Life has been full at my house this summer with life transitions facing us in all corners. We’ve “seen it all” in some respects from coordinating care for aging parents, “middle-aged” health issues of our own and parenting a severely handicapped teenager to sending our second off to college.
I won’t pretend this has been an easy season but some of the things that have been challenging about it have surprised me. For example, Larry and I have struggled being stuck feeling sorry for ourselves because we won’t get to experience the flexibility, spontaneity and other benefits that many other “empty nesters” have. Even though Carly doesn’t graduate from high school for another 3 years, our lifestyle won’t change as much then as it is now because she will always be completely dependent on us to ensure she’s well cared for. (For readers who don’t know, Carly has Angelman Syndrome
.) So the changes we are experiencing this year as our second youngest moves on to college may well be the most significant parenting-related life change we’ll have until grandchildren.
Now please don’t get me wrong. We are absolutely DELIGHTED! We have had such a blast being parents. We’ve thoroughly enjoyed every stage, are really excited for our adult daughters and are now having a lot of fun watching their independent lives unfold. And I’m not afraid to admit I’m looking forward to some “simplicity” at home with fewer mouths to feed, fewer calendars to juggle, less laundry — and even a different kind of quiet. It’s just that it won’t even be as easy to run to the restroom or Target when I can’t call to one of the girls, “can you please keep an eye on your sister for a minute?”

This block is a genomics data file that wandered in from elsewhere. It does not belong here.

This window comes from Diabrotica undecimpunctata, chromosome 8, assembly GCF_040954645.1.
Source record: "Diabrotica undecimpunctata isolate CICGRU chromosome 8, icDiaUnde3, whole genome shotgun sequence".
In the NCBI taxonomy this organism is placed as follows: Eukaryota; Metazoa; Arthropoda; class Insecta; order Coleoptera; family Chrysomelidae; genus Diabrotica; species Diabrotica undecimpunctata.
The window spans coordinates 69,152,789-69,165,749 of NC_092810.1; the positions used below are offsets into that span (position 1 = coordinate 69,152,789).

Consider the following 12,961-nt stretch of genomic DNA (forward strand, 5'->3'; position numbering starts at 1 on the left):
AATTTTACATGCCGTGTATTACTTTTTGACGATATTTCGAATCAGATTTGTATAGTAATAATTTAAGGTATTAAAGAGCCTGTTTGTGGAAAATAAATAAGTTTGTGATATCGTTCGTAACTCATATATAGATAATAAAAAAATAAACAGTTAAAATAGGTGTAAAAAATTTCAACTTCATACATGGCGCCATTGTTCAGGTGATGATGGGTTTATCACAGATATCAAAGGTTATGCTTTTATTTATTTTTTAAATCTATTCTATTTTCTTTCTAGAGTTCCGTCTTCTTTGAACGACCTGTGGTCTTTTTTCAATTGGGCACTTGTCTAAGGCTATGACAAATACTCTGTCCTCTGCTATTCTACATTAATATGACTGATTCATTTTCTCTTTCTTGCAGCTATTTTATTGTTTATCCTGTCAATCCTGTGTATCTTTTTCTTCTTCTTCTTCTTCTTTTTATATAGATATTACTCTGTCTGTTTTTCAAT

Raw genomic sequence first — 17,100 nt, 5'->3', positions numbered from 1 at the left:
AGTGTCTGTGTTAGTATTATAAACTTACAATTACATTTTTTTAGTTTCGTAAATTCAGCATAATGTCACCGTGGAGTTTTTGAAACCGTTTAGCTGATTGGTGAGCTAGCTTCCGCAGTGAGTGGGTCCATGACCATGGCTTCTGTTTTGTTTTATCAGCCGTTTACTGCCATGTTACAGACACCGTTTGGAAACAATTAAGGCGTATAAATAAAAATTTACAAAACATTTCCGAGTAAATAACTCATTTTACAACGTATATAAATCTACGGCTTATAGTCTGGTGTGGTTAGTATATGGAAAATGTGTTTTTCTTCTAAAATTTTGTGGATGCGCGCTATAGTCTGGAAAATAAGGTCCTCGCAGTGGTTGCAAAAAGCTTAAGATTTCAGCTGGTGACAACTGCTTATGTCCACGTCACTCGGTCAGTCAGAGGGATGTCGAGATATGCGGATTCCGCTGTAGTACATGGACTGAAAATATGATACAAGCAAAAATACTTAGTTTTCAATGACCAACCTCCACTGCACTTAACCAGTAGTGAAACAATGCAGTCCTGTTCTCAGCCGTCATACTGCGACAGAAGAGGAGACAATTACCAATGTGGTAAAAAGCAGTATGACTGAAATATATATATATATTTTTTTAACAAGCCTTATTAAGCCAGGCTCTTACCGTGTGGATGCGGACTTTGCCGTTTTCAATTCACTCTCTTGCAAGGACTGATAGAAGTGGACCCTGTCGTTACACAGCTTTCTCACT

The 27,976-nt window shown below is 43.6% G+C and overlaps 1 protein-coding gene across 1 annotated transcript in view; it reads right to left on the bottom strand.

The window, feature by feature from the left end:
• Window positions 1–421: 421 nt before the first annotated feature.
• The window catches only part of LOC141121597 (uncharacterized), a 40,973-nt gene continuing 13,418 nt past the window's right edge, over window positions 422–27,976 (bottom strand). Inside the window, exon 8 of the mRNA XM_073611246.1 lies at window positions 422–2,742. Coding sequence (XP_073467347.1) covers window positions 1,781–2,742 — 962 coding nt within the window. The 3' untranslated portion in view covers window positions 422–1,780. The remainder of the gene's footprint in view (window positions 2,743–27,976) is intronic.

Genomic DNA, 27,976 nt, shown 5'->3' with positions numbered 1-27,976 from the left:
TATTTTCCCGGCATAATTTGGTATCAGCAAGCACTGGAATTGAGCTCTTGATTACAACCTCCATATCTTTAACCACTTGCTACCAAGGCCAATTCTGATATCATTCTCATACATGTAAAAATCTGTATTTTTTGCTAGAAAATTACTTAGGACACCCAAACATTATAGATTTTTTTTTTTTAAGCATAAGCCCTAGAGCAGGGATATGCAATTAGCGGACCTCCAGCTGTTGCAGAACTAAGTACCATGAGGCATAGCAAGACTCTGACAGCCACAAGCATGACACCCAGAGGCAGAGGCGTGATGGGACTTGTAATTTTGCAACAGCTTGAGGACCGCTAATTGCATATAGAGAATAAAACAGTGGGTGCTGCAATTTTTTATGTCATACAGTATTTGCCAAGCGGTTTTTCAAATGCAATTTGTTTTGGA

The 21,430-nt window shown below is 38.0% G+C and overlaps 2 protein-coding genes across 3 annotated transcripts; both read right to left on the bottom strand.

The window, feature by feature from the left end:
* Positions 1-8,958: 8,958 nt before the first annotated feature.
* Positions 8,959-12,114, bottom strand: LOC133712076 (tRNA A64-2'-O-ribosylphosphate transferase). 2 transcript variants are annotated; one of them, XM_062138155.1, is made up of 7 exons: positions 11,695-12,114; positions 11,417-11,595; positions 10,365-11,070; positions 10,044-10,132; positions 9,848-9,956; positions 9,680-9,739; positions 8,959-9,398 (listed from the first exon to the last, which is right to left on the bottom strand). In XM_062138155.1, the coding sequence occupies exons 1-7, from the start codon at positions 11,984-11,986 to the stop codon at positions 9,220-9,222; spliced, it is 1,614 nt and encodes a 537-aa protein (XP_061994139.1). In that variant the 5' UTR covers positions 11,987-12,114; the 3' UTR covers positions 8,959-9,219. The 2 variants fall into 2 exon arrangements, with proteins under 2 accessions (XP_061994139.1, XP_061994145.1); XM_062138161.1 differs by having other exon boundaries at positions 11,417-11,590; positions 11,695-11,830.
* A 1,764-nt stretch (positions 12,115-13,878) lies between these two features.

I’m used to looking for the silver lining in tough circumstances. I wouldn’t say it comes naturally to me to be optimistic but it is a learned skill I am grateful God has been developing in me. Nonetheless, I’ve spent a lot of time this summer hiding myself away in the bedroom or on the deck writing in my prayer journal, singing and crying out to God asking Him to move me out of this woe-is-me place that I am so sick of!
It’s been one of those seasons like I experienced when Carly was a few years old and we began to worry that we were wearing out friends and family with our consuming, high-maintenance life. I became afraid to pick up the phone, meet a friend for lunch or ask someone to pray because I was so wrapped up in my own head that I didn’t want to inflict anyone else with it. Larry and I have to be — GET to be— in this for the long haul but I don’t expect others to stick around. We are humbled and overwhelmed when some do but we don’t expect it. I will say that I believe Jesus would want His people to stick around for each other when life is hard (even if hard lasts a lifetime) but reality often veers from God’s good design.